SDF takes control of Daesh encampment in Syria - GulfToday

SDF takes control of Daesh encampment in Syria


SDF fighters gesture the ‘V’ for victory sign as they capture Daesh’s last remaining position in Baghouz on Tuesday. Agence France-Presse

US-backed Syrian forces took control on Tuesday of an encampment held by the Daesh militant group in eastern Syria, after dozens of militants surrendered overnight, a spokesman said.

A group of suspects involved in a January bombing that killed four Americans in northern Syria were among militants captured by the Kurdish-led forces.

The taking of the Daesh encampment was a major advance but not the final defeat of the group in Baghouz, the last village held by the extremists where they have been holding out for weeks under siege, according to Mustafa Bali, the spokesman for the Kurdish-led force known as the Syrian Democratic Forces.

An unknown number of militants still clung to a tiny sliver of land about 200 metres by 200 metres trapped between the Euphrates River and the encampment now held by the SDF, officials in the force said.

In the seizure on Tuesday of the encampment, hundreds of wounded and sick militants were captured and have been evacuated to nearby military hospitals for treatment, Bali, the SDF spokesman, said in a Twitter post. Still, he cautioned, “this is not a victory announcement, but a significant progress in the fight.”

There were conflicting reports from SDF commanders on the ground about the extent of the Daesh surrender.

Commander Rustam Hasake said that SDF forces advanced on four fronts Monday night and were inside the camp when the last Daesh fighters surrendered at dawn.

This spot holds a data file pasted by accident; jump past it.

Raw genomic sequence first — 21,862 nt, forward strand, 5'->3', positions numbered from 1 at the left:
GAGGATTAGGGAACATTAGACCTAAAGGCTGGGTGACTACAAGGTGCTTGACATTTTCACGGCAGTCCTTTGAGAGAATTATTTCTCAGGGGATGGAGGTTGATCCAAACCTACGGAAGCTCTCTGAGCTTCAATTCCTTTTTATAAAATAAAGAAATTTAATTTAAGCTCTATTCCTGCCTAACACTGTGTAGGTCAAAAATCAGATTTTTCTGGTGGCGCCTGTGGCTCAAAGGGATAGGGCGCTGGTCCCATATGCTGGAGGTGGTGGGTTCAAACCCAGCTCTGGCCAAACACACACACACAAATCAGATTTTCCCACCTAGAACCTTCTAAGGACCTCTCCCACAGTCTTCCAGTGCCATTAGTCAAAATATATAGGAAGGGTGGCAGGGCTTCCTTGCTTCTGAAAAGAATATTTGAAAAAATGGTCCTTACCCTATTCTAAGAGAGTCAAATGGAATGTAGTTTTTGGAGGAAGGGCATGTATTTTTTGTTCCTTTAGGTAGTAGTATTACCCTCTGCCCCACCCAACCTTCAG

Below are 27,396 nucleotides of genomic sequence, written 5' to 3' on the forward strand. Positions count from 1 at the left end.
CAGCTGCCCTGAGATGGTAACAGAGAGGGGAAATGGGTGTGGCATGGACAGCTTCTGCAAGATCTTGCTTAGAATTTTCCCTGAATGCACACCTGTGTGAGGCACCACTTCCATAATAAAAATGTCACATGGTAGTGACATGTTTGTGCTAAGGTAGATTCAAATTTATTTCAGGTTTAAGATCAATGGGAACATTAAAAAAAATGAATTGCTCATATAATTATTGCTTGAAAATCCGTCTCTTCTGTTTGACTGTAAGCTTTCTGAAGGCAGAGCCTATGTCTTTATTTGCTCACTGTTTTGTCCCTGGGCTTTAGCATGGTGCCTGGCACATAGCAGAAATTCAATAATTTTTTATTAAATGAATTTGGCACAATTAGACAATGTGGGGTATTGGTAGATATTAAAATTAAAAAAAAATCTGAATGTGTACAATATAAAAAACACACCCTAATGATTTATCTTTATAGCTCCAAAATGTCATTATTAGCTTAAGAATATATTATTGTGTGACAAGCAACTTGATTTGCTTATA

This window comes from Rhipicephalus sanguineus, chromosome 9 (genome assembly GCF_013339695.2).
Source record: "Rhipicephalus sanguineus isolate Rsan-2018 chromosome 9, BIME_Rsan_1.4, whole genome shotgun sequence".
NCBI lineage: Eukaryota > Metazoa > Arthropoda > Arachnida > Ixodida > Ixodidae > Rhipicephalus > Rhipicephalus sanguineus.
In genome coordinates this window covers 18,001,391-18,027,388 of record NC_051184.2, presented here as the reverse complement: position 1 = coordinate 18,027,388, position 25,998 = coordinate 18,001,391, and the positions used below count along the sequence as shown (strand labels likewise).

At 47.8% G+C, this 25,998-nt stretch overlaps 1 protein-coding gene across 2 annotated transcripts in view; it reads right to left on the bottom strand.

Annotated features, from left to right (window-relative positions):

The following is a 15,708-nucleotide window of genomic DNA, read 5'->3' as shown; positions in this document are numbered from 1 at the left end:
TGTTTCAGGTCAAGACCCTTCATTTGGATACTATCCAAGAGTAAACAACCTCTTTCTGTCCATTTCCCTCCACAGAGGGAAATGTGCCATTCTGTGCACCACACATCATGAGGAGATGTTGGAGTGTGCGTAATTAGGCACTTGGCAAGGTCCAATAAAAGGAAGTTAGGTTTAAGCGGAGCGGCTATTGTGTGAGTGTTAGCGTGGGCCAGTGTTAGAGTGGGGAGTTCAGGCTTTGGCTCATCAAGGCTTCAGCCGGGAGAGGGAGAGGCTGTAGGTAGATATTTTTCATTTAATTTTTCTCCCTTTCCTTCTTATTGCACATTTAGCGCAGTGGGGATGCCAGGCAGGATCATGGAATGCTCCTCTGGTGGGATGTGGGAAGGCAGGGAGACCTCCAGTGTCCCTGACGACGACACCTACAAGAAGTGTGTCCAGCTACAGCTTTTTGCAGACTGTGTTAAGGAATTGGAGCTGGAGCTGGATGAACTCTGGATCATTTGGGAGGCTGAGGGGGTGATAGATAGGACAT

He said the last fighters were pushed out of the camp and were now in an open patch of land by the Euphrates River and were being processed and detained. It was not clear how many they were.

Another commander, however, said some Daesh militants continue to hold a tiny area in an open patch of land in the village, outside the encampment.

Journalists in Baghouz reported sporadic gunfire echoing in Baghouz and jets circling overhead.

At a command post in Baghouz, a Humvee pulled up and unloaded weapons captured from Daesh on Tuesday, including sniper and hunting rifles, pump action shot guns and grenades and ammunition.

Five trucks hauling 10 trailers full of people were seen coming out of Baghouz. A child could be heard wailing from inside one of them.

Bali, in a separate Twitter post on Tuesday, said the SDF captured a group of suspects involved in a January suicide bombing that killed four Americans in the northern town of Manbij in northern Syria. He said the suspects were captured following technical surveillance by the SDF. He did not elaborate on the number of suspects or whether they were among the most recent militants to surrender.

The Daesh group claimed responsibility for the blast which struck outside a popular restaurant in Manbij in January that killed at least 16 people, including two US service members and two American civilians.

It was the deadliest assault on US troops in Syria since American forces went into the country in 2015.

Bali said the outcome of the ongoing investigation will be shared at a later time.

As they make their final stand, the militants have issued a string of statements this month claiming to have inflicted heavy losses on the SDF.

In an audio posted online on Monday, the Daesh spokesman, Abu Hassan Al Muhajer, issued his first message in six months, calling for revenge attacks in Western countries in retaliation for the shooting attack on two New Zealand mosques that killed 50 people.

He also ridiculed US declarations of the defeat of the Daesh group, calling the claim of victory a “hallucination.”

On Monday, Daesh issued a video showing its militants furiously defending the encampment, a junkyard of wrecked cards, motorcycles and tents.

In the footage, they shoot nonstop with AK-47s and M-16s from behind trucks, vehicles and sand berms.

A group of children could be seen at one point amid the fighting.

“My brothers everywhere, we did our best, the rest is up to God,” a fighter said to the backdrop of black smoke rising from behind him.

But even after Baghouz’s fall, Daesh maintains a scattered presence and sleeper cells that threaten a continuing insurgency.

The battle for Baghouz has dragged on for weeks - and the encampment has proven a major battleground, with tents covering foxholes and underground tunnels.

Associated Press